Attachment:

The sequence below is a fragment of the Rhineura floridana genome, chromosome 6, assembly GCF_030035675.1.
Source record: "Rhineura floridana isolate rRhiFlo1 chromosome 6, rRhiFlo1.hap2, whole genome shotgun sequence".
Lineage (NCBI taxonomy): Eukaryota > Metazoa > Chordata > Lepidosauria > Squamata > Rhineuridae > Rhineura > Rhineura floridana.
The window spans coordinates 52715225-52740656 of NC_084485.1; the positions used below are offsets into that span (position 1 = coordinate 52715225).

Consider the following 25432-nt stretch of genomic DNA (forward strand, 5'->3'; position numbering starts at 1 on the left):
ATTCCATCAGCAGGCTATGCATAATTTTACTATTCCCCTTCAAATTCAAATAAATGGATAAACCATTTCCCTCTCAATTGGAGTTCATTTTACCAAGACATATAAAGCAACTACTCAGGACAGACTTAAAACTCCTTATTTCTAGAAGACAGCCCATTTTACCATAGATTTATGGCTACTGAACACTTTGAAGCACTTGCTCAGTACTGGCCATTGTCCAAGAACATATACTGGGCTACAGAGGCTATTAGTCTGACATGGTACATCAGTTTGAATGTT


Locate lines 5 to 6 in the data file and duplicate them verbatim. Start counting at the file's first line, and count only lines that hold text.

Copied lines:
Consider the following 25432-nt stretch of genomic DNA (forward strand, 5'->3'; position numbering starts at 1 on the left):
ATTCCATCAGCAGGCTATGCATAATTTTACTATTCCCCTTCAAATTCAAATAAATGGATAAACCATTTCCCTCTCAATTGGAGTTCATTTTACCAAGACATATAAAGCAACTACTCAGGACAGACTTAAAACTCCTTATTTCTAGAAGACAGCCCATTTTACCATAGATTTATGGCTACTGAACACTTTGAAGCACTTGCTCAGTACTGGCCATTGTCCAAGAACATATACTGGGCTACAGAGGCTATTAGTCTGACATGGTACATCAGTTTGAATGTT